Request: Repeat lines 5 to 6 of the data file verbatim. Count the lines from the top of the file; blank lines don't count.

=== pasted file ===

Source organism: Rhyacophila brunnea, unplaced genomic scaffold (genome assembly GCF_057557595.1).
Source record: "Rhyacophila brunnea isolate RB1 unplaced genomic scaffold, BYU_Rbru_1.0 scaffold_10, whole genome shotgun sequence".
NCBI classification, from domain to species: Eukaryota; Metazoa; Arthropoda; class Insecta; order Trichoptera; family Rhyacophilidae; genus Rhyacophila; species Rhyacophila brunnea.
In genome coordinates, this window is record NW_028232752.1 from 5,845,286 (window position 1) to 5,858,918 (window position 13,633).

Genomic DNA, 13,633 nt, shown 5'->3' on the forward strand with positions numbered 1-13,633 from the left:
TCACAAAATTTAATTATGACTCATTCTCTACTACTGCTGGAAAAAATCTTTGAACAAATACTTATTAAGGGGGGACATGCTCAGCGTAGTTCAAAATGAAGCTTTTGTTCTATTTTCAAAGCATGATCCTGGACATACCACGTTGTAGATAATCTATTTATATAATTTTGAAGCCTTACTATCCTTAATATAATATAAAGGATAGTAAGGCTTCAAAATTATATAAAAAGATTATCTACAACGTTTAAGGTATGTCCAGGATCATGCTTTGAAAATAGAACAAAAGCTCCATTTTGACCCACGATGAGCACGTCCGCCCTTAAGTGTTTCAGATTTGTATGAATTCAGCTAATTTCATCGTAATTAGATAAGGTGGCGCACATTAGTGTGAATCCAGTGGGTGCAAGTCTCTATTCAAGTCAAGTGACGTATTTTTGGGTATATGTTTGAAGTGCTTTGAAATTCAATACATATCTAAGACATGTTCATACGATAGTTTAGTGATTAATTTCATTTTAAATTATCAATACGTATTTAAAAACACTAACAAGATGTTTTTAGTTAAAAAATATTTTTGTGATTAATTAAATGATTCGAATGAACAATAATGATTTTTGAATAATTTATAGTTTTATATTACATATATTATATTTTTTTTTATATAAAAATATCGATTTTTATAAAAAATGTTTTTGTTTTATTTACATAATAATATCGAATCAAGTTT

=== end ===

Genomic DNA, 13,633 nt, shown 5'->3' on the forward strand with positions numbered 1-13,633 from the left:
TCACAAAATTTAATTATGACTCATTCTCTACTACTGCTGGAAAAAATCTTTGAACAAATACTTATTAAGGGGGGACATGCTCAGCGTAGTTCAAAATGAAGCTTTTGTTCTATTTTCAAAGCATGATCCTGGACATACCACGTTGTAGATAATCTATTTATATAATTTTGAAGCCTTACTATCCTTAATATAATATAAAGGATAGTAAGGCTTCAAAATTATATAAAAAGATTATCTACAACGTTTAAGGTATGTCCAGGATCATGCTTTGAAAATAGAACAAAAGCTCCATTTTGACCCACGATGAGCACGTCCGCCCTTAAGTGTTTCAGATTTGTATGAATTCAGCTAATTTCATCGTAATTAGATAAGGTGGCGCACATTAGTGTGAATCCAGTGGGTGCAAGTCTCTATTCAAGTCAAGTGACGTATTTTTGGGTATATGTTTGAAGTGCTTTGAAATTCAATACATATCTAAGACATGTTCATACGATAGTTTAGTGATTAATTTCATTTTAAATTATCAATACGTATTTAAAAACACTAACAAGATGTTTTTAGTTAAAAAATATTTTTGTGATTAATTAAATGATTCGAATGAACAATAATGATTTTTGAATAATTTATAGTTTTATATTACATATATTATATTTTTTTTTATATAAAAATATCGATTTTTATAAAAAATGTTTTTGTTTTATTTACATAATAATATCGAATCAAGTTT